What are some of the reasons for a business to start a blog?
@ThomasJArmitage Besides traffic value, I love how it makes writers stay up on trends and new things in the field. Strengthens writing skills too.
@BruceClayInc Thought leadership, knowledge transfer, brand awareness, increased site traffic, legitimate links to high quality posts.
@MatthewAYoung Blogs help brands develop personality, engage their target audience and their industry.
@paulaspeak To inform and educate people on a subject — builds an audience AND establishes your expertise. Good for SEO & branding.
@shuey03 The obvious, to begin to create thought leadership. I think a blog also creates some validation that you are the real deal and creates another layer of trust.
@andrea_tuttle Also attract attention from consumers who are in the learning/research phase.
@realemilylouisa Create, share, and cultivate your own brand voice.
@gregdixson To reinforce the brand, attract a readership, show authority, and often times provide content for their own site.
@AlanBleiweiss With a blog u can bring conversation from social channels to your site. Social channels may come and go, change. Your blog can be a constant in the midst of change.
@davidmalmborg What I love about these answers is not one person has said it’s to add more keywords to your site.
@KristiKellogg And … if it HAPPENS to coincide with a desirable keyword target, all the better.
@gregdixson Absolutely. It’s not just about keywords — it’s about offering valuable and compelling content.
@KristiKellogg There is no reason for a business NOT to start a blog. A blog is SO worth the investment. You can’t afford not to have a blog.
@paulaspeak Some industries don’t lend themselves to blogging. The CIA … and proctologists, to use an @Ammon_Johns example.
@victorpan Some businesses can alleviate phone calls to their customer line via their blog Blogs aren’t always about increasing leads.
What are some of the most important metrics that should be measured to determine the success of a blog?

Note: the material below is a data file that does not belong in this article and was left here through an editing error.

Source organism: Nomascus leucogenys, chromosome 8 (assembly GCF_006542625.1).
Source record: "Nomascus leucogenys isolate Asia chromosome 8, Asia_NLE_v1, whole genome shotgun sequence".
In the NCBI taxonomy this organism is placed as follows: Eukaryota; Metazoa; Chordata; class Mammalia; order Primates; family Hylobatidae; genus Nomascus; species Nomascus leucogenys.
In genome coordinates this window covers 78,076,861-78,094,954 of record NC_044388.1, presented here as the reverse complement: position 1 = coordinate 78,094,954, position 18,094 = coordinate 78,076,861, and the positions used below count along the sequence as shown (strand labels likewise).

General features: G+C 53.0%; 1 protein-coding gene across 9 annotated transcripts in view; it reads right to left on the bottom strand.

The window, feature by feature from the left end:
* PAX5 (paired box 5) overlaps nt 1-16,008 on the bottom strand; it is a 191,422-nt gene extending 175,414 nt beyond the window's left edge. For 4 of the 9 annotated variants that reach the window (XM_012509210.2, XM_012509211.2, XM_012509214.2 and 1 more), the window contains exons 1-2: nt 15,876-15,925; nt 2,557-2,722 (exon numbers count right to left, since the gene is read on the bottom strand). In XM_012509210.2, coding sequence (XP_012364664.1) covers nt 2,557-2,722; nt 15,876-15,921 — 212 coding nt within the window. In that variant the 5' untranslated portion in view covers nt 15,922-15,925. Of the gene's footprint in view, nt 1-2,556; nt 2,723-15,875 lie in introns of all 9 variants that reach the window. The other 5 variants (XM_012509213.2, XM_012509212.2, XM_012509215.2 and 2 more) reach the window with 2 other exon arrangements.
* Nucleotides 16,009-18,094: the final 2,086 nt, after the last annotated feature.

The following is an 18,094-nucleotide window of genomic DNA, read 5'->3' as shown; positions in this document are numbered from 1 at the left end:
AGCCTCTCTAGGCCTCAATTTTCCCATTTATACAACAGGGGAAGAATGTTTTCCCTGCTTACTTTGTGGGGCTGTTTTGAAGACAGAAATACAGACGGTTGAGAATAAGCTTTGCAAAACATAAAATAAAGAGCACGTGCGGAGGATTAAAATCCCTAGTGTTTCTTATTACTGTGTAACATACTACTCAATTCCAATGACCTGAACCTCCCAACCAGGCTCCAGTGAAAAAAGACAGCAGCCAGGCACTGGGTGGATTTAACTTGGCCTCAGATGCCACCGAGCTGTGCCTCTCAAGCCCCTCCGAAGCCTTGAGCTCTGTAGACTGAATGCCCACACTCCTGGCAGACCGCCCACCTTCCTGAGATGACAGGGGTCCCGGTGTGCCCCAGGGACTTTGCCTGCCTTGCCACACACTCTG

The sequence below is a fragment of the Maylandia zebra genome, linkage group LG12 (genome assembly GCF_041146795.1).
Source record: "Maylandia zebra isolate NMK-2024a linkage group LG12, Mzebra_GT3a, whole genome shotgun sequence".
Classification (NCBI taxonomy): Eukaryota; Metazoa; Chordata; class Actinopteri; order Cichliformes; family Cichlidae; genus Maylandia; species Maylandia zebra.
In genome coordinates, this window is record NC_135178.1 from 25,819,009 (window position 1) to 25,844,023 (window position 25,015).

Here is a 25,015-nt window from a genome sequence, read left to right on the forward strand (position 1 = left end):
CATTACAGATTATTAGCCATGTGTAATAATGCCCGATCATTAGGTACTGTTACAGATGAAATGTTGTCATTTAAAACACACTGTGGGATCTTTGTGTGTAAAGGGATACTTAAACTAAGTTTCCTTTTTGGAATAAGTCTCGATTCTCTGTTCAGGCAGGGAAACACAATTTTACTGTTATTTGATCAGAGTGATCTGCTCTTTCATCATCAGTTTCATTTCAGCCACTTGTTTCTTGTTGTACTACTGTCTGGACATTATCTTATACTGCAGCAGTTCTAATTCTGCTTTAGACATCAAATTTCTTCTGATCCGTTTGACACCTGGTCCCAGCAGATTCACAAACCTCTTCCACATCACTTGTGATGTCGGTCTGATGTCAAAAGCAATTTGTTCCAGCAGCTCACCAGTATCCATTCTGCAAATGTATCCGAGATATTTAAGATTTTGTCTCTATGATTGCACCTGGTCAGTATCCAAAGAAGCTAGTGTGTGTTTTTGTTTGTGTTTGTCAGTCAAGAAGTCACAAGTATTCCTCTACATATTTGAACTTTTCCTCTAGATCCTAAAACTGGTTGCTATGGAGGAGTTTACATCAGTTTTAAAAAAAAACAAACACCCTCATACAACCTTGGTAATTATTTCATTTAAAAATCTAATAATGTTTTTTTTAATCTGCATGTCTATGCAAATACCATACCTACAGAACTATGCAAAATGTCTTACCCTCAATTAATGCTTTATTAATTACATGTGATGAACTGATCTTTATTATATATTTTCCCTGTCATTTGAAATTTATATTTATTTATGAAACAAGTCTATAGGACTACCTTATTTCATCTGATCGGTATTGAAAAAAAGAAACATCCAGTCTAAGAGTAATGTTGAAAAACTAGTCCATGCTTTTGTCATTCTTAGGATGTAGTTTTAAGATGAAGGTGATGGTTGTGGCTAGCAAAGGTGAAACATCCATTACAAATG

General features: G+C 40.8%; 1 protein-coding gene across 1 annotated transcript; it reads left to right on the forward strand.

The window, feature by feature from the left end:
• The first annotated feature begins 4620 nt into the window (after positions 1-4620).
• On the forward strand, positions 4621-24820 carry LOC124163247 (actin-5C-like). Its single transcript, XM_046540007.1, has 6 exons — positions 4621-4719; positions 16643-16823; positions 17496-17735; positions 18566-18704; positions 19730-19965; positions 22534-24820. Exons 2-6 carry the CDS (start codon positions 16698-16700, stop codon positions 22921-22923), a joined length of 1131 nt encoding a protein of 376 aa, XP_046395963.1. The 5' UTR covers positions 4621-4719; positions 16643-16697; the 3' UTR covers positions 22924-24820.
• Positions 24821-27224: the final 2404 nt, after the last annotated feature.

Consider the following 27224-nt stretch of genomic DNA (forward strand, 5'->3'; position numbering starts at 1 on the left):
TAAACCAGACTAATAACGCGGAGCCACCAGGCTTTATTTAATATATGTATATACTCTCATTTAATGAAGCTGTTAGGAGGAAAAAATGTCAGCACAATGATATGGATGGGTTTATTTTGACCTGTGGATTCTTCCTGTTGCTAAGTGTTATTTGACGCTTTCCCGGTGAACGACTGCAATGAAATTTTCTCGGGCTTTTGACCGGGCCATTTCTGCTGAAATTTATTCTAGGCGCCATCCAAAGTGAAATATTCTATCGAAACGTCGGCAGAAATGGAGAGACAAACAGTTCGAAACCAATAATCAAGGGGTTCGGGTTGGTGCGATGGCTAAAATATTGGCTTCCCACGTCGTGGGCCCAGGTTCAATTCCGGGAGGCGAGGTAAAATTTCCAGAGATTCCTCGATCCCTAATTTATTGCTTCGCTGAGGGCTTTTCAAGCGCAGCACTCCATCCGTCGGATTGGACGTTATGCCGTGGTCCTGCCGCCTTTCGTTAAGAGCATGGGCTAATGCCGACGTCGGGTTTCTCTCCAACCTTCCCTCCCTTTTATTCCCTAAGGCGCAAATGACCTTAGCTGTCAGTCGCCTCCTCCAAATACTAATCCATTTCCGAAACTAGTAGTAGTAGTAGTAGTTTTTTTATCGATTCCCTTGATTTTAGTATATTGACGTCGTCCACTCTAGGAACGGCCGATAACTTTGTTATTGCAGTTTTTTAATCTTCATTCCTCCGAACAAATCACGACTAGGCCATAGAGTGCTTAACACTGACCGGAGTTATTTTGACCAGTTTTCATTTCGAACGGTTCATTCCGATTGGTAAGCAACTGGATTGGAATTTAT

@ThomasJArmitage I like when embedding media is within the posts and measuring those interactions. Videos plays. Downloads. Great to do A/B testing of conversions on-site during days with blog posts versus days without.
@RiaFiscina Avg Pages per Session, setting up events for half and whole article reads.
@davidmalmborg Avinash put out a great “Dashboard” post earlier this week, and think could be changed for the blog section.
@andrea_tuttle As someone else said, it depends on your goals – but I use CRM tools to track behaviors towards conversions.
@scottcowley I remember we used to track it through analytics at @seocom – conversions from blog subdirectory as landing pages.
@bloomreachinc Traffic, shares, engagement, etc. Also leverage in other areas (lead gen, PR, drafts for ebooks and other content.
@MatthewAYoung Engagement metrics like time on site, pages/visit, bounce, social shares, comments. RSS subscribers? or is that passe?
@RiaFiscina Definitely something to monitor.
@scottcowley Not passe at all, especially if you have a good e-mail marketing program that helps convert blog subscribers.
@alexpeerenboom I don’t think so. Marketing/SE Land mentions some of their highest referral traffic is Feedly. Shows me RSS still works in some circles. But it’s important to allow visitors different ways to subscribe/follow.
@scottcowley Been watching F500 corporate blogs – some removed the RSS feature in favor of e-mail subscriptions.
@alexpeerenboom Standard metrics: pageviews, time on page, etc. Engagement metrics: social shares, comments, retweets, etc.
@gregdixson oh yea comments too – a good indicator, although many sites doing away with comments in light of social.
@ThomasJArmitage I’ve also been seeing many move away from comments. Too much spam. And social is easier.
@paulaspeak I remember when @copyblogger turned off comments, preferring to engage in social media.
@gregdixson yep opting for Google+.Other sites too, facebook commenting etc. No barriers-users often signed in anyway